Current controversies in tubal disease, endometriosis, and pelvic adhesion

Reproductive surgery for tubal infertility and the treatment of endometriosis and adenomyosis is reviewed as well as the current understanding of adhesion pathogenesis and the limited options for prevention.
Current controversies in tubal disease, endometriosis, and pelvic adhesion
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Volume 112, Issue 3, Pages 417–425

Authors:

Jeffrey M. Goldberg, M.D., Tommaso Falcone, M.D., Michael P. Diamond, M.D.

Abstract:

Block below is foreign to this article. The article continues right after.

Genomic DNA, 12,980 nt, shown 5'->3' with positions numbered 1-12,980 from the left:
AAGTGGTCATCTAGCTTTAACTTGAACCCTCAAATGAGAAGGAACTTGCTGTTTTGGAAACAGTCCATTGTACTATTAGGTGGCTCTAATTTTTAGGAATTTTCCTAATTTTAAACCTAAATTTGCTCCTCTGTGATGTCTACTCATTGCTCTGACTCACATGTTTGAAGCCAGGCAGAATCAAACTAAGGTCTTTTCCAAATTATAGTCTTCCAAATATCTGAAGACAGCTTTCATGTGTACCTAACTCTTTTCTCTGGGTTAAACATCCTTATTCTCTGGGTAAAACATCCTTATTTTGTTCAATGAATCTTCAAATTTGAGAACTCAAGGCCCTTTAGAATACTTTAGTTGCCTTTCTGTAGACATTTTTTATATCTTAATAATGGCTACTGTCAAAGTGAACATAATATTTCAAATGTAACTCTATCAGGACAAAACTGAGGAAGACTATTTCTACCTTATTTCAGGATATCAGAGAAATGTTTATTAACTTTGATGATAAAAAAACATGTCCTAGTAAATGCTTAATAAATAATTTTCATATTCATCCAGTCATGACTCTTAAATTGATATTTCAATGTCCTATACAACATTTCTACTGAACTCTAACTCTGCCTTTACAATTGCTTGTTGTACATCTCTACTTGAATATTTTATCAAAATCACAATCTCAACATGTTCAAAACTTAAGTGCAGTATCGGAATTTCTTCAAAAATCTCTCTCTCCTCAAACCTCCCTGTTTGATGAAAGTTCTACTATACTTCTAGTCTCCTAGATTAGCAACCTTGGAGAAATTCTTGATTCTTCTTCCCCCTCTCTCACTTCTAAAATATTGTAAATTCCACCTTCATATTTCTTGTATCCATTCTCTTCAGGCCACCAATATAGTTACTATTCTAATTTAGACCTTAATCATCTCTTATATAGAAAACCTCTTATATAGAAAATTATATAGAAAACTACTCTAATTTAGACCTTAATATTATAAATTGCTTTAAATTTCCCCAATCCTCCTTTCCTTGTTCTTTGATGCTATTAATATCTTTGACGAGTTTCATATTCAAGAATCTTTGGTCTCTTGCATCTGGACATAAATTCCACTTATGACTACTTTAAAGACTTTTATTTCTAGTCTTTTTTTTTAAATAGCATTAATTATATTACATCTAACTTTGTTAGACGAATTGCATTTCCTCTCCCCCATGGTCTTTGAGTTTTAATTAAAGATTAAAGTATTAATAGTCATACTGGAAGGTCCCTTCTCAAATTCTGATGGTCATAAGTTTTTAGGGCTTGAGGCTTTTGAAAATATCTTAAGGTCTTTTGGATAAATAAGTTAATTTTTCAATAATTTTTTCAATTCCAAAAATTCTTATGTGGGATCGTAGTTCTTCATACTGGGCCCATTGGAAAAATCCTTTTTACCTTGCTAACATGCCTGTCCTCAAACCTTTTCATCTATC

Reproductive surgery for proximal and distal tubal occlusion, as well as for reversal of tubal ligation, may be an alternative or an adjunct to IVF. Surgery for adenomyosis and endometriosis, including endometriomas, may be considered for the treatment of infertility and/or pelvic pain but carries the risks of surgical complications and diminished ovarian reserve. A greater understanding of the pathogenesis of postoperative peritoneal adhesion formation is needed to develop more effective preventive measures to optimize the clinical results of surgery.


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